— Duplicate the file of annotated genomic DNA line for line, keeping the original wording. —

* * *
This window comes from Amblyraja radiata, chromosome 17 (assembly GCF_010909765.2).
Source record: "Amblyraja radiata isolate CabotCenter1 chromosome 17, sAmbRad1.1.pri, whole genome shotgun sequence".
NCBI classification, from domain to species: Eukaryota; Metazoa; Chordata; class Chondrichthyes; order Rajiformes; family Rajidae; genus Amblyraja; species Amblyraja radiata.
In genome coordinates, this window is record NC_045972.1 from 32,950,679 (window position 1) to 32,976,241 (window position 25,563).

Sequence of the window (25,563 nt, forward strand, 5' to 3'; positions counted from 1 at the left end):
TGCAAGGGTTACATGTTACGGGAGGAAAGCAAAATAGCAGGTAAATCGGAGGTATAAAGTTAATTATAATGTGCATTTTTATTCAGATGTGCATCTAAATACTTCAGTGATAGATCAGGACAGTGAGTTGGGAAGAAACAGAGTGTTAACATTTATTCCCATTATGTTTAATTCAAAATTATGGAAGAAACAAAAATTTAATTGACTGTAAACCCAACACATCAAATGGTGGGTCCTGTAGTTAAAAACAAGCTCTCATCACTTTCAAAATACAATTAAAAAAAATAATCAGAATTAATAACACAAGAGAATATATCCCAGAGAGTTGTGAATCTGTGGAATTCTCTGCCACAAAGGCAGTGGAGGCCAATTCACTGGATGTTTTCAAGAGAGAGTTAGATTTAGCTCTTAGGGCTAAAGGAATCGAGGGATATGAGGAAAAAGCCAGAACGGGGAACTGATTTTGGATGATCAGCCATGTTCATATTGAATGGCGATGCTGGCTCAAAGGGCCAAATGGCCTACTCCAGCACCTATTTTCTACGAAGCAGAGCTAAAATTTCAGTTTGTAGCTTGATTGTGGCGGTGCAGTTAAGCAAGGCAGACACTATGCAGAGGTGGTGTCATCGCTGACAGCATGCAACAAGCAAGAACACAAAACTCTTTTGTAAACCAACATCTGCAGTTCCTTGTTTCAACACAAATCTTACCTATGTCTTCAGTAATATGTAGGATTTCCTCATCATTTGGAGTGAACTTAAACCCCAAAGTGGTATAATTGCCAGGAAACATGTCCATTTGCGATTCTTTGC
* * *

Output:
This window comes from Amblyraja radiata, chromosome 17 (assembly GCF_010909765.2).
Source record: "Amblyraja radiata isolate CabotCenter1 chromosome 17, sAmbRad1.1.pri, whole genome shotgun sequence".
NCBI classification, from domain to species: Eukaryota; Metazoa; Chordata; class Chondrichthyes; order Rajiformes; family Rajidae; genus Amblyraja; species Amblyraja radiata.
In genome coordinates, this window is record NC_045972.1 from 32,950,679 (window position 1) to 32,976,241 (window position 25,563).

Sequence of the window (25,563 nt, forward strand, 5' to 3'; positions counted from 1 at the left end):
TGCAAGGGTTACATGTTACGGGAGGAAAGCAAAATAGCAGGTAAATCGGAGGTATAAAGTTAATTATAATGTGCATTTTTATTCAGATGTGCATCTAAATACTTCAGTGATAGATCAGGACAGTGAGTTGGGAAGAAACAGAGTGTTAACATTTATTCCCATTATGTTTAATTCAAAATTATGGAAGAAACAAAAATTTAATTGACTGTAAACCCAACACATCAAATGGTGGGTCCTGTAGTTAAAAACAAGCTCTCATCACTTTCAAAATACAATTAAAAAAAATAATCAGAATTAATAACACAAGAGAATATATCCCAGAGAGTTGTGAATCTGTGGAATTCTCTGCCACAAAGGCAGTGGAGGCCAATTCACTGGATGTTTTCAAGAGAGAGTTAGATTTAGCTCTTAGGGCTAAAGGAATCGAGGGATATGAGGAAAAAGCCAGAACGGGGAACTGATTTTGGATGATCAGCCATGTTCATATTGAATGGCGATGCTGGCTCAAAGGGCCAAATGGCCTACTCCAGCACCTATTTTCTACGAAGCAGAGCTAAAATTTCAGTTTGTAGCTTGATTGTGGCGGTGCAGTTAAGCAAGGCAGACACTATGCAGAGGTGGTGTCATCGCTGACAGCATGCAACAAGCAAGAACACAAAACTCTTTTGTAAACCAACATCTGCAGTTCCTTGTTTCAACACAAATCTTACCTATGTCTTCAGTAATATGTAGGATTTCCTCATCATTTGGAGTGAACTTAAACCCCAAAGTGGTATAATTGCCAGGAAACATGTCCATTTGCGATTCTTTGC